This explains why some people apply a particular attitude to everything they say, do, and believe. You probably know someone who’s positive about everything, or someone who always acts defeated before they even try.
That someone might be you.
A lot of entrepreneurs struggle with a negative mindset. The defeat they feel all the time manifests in their work.
Truth is, people with a fixed mindset rarely ever see success. They generally flail around in the “wantrepreneur” category.
So if you struggle with a negative mindset, you’ll be happy to know you can change it the same way you developed it.
Changing your mind is a simple process, but it isn’t easy.
Since a mindset is a lens that influences everything, the only way to change it is to force a new lens into place as often as you can. Eventually, you’ll create a new habit in your brain of the new mindset. (Remember, our minds love habits.)
Take these steps to reboot your mindset.
Honestly ask yourself if there are any thought patterns influencing your behavior.
Do you feel like a failure? Are you unmotivated or lazy? Do you prefer the “easy road”? Do you fear the criticism or displeasure of others? Do you struggle to focus or take action? What habits do you struggle to break that influence your thinking, productivity, and so on?
These are all thought patterns that could be preventing you from acquiring a millionaire mindset.
Because removing yourself from your own mindset can be tough, you might have to ask someone else for their honest opinion.
Find someone you trust who can speak to you candidly about this, and ask, “Hey, do I have any negative mindsets preventing me from living up to my potential?”
Whenever you feel your negative mindset influencing your thoughts or behaviors, counter it with a positive mindset.
For instance, say you approach a challenge and your negative mindset makes you think, “You could never learn something so complex.”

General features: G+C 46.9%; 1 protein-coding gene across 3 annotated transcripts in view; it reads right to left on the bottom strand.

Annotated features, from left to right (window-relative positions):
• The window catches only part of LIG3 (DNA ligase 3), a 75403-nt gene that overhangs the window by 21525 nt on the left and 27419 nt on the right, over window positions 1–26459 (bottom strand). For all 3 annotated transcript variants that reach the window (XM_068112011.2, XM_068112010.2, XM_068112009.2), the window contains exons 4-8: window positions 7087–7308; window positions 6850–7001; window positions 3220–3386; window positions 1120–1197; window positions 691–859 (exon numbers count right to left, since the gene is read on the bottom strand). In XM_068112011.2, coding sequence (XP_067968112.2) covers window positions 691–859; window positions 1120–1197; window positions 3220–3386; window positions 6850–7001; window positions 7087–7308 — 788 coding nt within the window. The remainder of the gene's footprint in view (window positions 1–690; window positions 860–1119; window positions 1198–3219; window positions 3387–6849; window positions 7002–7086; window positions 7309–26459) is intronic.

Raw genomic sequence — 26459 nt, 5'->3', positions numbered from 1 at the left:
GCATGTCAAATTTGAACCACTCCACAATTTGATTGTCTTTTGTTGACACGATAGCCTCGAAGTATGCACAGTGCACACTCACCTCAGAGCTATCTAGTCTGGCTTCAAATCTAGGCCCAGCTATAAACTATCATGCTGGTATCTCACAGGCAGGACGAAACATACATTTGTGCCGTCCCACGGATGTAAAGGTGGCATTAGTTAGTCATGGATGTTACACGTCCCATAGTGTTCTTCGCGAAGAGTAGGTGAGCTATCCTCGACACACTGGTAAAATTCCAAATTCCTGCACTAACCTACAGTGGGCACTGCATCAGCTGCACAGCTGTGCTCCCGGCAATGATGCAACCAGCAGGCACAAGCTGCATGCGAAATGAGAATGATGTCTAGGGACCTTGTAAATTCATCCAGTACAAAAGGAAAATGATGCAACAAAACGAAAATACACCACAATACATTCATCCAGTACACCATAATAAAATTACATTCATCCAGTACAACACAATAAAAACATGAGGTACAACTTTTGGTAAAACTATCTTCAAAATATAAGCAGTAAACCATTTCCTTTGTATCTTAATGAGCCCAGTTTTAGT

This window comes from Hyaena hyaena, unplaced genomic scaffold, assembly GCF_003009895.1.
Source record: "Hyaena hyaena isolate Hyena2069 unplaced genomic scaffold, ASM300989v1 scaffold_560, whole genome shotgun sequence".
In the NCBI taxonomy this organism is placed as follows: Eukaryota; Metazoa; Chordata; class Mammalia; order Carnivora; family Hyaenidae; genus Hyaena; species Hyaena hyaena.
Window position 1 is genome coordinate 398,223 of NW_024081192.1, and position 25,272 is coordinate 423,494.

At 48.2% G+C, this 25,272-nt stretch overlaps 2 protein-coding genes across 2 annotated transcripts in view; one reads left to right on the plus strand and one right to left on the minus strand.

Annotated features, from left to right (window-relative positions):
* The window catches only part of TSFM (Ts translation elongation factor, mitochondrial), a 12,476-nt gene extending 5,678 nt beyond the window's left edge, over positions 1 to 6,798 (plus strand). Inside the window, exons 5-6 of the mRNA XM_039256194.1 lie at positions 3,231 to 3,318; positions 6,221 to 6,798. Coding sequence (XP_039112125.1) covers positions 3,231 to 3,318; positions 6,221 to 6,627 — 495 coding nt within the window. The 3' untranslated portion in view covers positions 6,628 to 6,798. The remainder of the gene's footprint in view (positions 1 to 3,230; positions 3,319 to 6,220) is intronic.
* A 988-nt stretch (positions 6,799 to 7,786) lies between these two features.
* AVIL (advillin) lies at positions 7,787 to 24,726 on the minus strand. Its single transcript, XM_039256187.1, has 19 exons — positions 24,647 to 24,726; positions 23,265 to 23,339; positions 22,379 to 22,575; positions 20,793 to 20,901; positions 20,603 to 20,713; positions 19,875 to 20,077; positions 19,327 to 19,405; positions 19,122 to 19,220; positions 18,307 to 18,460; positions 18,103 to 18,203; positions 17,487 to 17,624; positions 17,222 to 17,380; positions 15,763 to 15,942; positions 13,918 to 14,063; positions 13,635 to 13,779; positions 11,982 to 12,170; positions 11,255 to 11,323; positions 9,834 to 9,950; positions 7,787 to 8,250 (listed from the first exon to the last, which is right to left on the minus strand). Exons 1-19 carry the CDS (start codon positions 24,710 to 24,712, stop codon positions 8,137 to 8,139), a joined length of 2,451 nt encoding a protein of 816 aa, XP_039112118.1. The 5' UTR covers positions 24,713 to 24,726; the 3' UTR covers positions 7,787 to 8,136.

To switch to a winning mindset, dismiss the original thought with a response like, “I know a lot of complex things. I bet I could learn this with some study and practice.”
Don’t trap this conversation in your head though.
Talk to yourself aloud, because doing so helps build memories. Better yet, talk aloud with other supportive people who can validate your positivity and lend a hand. This is one good reason to be a part of an entrepreneur group or mastermind.
Next, simply do whatever the positive mindset recommends. Learn the new concept, take the risk, close the Netflix tab, keep working when you want to stop, or do whatever it takes to push through and work on your project.
At first, this might feel uncomfortable (even stressful). You’re fighting against gut intuition, after all.
You might find it helpful to start small. If you can’t bring yourself to write unique product descriptions for 200 products, force yourself to write one, and consider it a victory.
Over time, it’ll become easier to heed your new, positive mindset.
We talk about failure throughout this book.
Failure is a big part of growing a business, but you can’t let it derail you. Failure is an opportunity to learn and better yourself.
As you switch to a winning mindset, you’ll fail often. You’ll catch yourself slipping into your old, fixed mindset, preventing you from working and growing.
But people with a success mindset don’t use failure as an opportunity to give up.
When they fail, they reflect, seek feedback, and make adjustments. Failure is only a problem if you let it become a new mindset.
Let yourself fail, but use it as an opportunity to learn.
Now that you know how to change your negative mindset, let’s talk about some positive qualities of a success mindset, which will positively impact your ecommerce venture. If you don’t see the world through lenses like these, use the discussed steps above to adjust your mindset.